The history of the creation and publication of one of the most popular and influential books of the 20th century is a gross violation of the “immutable laws of commerce and marketing”, a real nightmare for “effective managers”.
65 years ago, on October 20, 1955, The Return of the King was published – the last part of John Ronald Ruel Tolkien’s grand epic The Lord of the Rings.
Now even the most biased skeptics agree that this work by an Oxford professor has become one of the most influential books of the 20th century. And if you take into account the undoubted and noisy success of the film adaptations of Peter Jackson, then, perhaps, the first half of the XXI century too. It would be more accurate to say that Tolkien managed to create a timeless book, which in its influence on the minds and hearts is quite comparable with the epic works of antiquity like the Iliad and the Odyssey.
This is not just a catchphrase: this is the point of view held by the author of The Chronicles of Narnia, Clive Staples Lewis, who published a critical article in support of The Lord of the Rings. Subsequently, very, very many agreed with his opinion. But then these provisions were fiercely contested. The success of Tolkien’s “main” book was too loud. He discouraged the literary elite and caused legitimate irritation. For the simple reason that such a success was considered “wrong”: some professor suddenly burst into a privileged group of eminent writers, breaking all the existing canons of the “Great Literature”.
Hence the massive rejection by “real writers” of these “fairy tales for children and infantile adults.” This is how The Lord of the Rings was perceived even after it proved its relevance among readers. In 1961, Tolkien was nominated for the Nobel Prize in Literature. The verdict of the Nobel Committee, in particular of the secretary of the Swedish Academy Anders Osterling, was devastating: “This work can in no way be called fine literature of the highest level.”
Critics, however, were somewhat embarrassed by the undoubted reading boom. However, there were also relevant reservations. So, in the same 1961, the critic of the weekly The Observer Philip Toynbee noted with satisfaction: “Now this book, it seems to me, has become much less popular. Today these books are gradually sinking into the abyss of merciful oblivion. ” And this despite the fact that the real hurricane success of “The Lord of the Rings” was just ahead: before the general “tolkienomania” and the badges “Gandalf for President!” there were still five years left.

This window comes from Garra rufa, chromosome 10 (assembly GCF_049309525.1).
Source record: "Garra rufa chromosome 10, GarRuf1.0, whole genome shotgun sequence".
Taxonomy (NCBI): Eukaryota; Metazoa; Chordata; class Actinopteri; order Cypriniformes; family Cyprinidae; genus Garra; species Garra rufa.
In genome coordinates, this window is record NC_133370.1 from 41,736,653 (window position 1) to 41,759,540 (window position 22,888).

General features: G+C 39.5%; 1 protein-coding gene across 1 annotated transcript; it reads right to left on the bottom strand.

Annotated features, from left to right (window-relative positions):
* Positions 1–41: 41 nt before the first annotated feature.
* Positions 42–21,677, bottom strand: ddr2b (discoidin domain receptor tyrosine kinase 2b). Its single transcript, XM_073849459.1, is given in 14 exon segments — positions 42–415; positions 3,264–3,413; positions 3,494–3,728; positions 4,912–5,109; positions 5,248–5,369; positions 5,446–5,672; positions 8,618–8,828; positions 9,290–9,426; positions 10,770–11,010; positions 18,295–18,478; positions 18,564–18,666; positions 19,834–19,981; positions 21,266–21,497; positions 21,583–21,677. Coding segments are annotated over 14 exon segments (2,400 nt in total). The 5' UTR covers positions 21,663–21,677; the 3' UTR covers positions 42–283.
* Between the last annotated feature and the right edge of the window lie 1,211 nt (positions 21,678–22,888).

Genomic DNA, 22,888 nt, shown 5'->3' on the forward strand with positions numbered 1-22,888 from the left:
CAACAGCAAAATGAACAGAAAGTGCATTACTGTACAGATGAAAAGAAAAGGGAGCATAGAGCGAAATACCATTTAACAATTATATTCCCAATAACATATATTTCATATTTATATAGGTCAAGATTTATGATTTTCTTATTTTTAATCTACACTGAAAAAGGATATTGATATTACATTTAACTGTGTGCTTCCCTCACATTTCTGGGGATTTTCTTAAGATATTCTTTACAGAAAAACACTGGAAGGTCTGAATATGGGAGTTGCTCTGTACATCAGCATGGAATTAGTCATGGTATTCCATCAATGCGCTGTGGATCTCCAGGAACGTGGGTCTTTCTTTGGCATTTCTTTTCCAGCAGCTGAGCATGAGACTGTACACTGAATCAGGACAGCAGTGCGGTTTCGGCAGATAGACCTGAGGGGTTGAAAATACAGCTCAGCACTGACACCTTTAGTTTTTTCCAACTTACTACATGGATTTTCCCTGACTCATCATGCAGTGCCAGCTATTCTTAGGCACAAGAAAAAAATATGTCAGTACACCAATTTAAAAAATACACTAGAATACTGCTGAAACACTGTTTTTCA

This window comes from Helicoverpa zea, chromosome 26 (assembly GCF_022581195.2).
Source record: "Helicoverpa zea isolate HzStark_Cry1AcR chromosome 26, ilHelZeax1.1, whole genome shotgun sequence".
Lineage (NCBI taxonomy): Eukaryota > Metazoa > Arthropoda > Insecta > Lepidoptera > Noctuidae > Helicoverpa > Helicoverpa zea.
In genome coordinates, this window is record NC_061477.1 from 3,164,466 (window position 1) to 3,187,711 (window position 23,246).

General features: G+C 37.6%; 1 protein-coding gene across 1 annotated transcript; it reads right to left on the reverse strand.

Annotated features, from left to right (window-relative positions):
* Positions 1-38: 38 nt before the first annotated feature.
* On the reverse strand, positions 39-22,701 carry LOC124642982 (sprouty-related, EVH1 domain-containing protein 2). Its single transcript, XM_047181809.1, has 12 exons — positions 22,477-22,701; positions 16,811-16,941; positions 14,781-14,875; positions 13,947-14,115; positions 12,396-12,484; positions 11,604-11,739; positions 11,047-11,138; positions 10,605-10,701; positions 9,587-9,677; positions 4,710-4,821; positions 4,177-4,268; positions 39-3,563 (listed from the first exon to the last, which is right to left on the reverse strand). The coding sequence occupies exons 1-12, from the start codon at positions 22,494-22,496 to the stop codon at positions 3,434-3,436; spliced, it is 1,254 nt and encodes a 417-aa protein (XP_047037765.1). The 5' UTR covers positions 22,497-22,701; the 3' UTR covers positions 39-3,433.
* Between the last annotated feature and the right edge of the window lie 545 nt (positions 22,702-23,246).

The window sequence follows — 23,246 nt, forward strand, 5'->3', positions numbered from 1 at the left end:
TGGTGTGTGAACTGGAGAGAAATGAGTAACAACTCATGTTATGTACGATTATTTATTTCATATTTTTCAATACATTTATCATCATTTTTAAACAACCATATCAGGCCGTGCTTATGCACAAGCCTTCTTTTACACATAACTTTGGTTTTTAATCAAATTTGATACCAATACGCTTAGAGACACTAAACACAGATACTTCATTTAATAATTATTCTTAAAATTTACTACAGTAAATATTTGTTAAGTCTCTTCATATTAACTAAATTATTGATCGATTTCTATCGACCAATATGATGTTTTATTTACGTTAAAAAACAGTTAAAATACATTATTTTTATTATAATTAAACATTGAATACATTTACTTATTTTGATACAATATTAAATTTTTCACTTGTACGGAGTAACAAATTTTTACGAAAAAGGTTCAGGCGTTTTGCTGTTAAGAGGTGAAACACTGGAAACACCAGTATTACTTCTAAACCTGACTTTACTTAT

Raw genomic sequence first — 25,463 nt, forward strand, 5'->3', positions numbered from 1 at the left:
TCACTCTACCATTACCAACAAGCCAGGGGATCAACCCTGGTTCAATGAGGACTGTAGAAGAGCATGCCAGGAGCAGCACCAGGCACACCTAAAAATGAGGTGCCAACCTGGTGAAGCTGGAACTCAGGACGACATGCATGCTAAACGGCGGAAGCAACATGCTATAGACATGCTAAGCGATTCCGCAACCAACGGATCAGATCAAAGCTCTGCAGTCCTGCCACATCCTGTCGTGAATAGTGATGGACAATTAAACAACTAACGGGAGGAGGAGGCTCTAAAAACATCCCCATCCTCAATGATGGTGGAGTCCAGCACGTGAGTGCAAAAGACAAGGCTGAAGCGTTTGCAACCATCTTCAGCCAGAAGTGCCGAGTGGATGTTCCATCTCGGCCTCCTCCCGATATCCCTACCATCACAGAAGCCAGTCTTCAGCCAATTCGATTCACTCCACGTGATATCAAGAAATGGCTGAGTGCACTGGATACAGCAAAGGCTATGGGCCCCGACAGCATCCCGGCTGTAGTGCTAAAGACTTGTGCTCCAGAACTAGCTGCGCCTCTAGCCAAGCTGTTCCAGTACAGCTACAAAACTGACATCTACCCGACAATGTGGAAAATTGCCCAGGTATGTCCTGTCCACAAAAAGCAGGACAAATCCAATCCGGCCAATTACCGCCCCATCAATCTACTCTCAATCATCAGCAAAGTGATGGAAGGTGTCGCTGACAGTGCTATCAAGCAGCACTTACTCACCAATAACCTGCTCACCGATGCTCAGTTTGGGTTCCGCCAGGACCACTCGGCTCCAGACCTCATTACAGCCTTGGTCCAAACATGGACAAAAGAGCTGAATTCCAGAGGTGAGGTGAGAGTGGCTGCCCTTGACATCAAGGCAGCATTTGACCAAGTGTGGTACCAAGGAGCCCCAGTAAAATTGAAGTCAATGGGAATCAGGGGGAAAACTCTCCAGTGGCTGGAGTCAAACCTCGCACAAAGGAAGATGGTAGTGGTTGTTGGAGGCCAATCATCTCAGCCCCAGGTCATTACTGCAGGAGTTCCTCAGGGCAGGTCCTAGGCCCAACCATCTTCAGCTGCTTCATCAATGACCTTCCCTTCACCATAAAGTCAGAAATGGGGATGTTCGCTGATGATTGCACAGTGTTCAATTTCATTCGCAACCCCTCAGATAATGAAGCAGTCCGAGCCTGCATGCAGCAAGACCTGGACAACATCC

The most interesting is why Tolkien began to write his opus. Allen & Unwin’s Good People, inspired by the commercial success of Tolkien’s first big fiction, The Hobbit, urged the author to write something else along the same lines. It was embarrassing to refuse, besides, everyone wants recognition and money, including the Oxford professors. In a word, Tolkien, for almost the only time in his life, decided to play by the laws of “effective managers” from literature and forge the iron while it is hot.
The word “unique” should be noted and memorized firmly. Because in the future, Tolkien, from the point of view of “effective management”, always did everything wrong.
To begin with, I got down to work without not only having a clear business plan but even at the very least meaningful literary plan: it’s hard to find something new in this world”.
However, he still mastered the first few chapters in December 1937. But six months later, he did something for which he would have been cursed by the entire current literary business, aimed at the instant creation of “bestsellers”: “The continuation of The Hobbit is still in the same place. I have lost interest in him and have no idea what to do with him”.
Then things seemed to go, but again in the wrong direction. Instead of The New Hobbit, with its amusing adventures, which would have been doomed to commercial success, something completely different began to emerge: “The book moved forward and out of control. She strives further, towards some completely unforeseen goals. ”
All this went on for five whole years. In December 1942, Tolkien finally writes to the publisher: “The book is nearing completion. She reached the twenty-first chapter, and there are still six chapters left to the end”.
In fact, there were not six chapters left before the final of The Lord of the Rings, but thirty-one. And work on them stretched out until 1949. A normal modern publishing house would most likely blacklist the author’s name.
We were very fortunate that Allen & Unwin had an underperforming manager at the head. Even when he received a warning from marketers that publishing such a book would cost the firm several thousand pounds sterling, he answered in one word: “Publish.”
If not for the strange whim of the head of the publishing house Stanley Unwin, the “Lord of the Rings” could not have taken place at all. Because the whole history of its creation is a deliberate and gross violation of the “immutable laws of commerce and marketing”.
However, people who respect and abide by these same laws would still not be able to appreciate the beauty and paradox of the situation. Here we must admit the correctness of the columnist for the weekly The Oxford Times, who noted: “People who are strict and practical will not have time for this novel.” Well, thank God.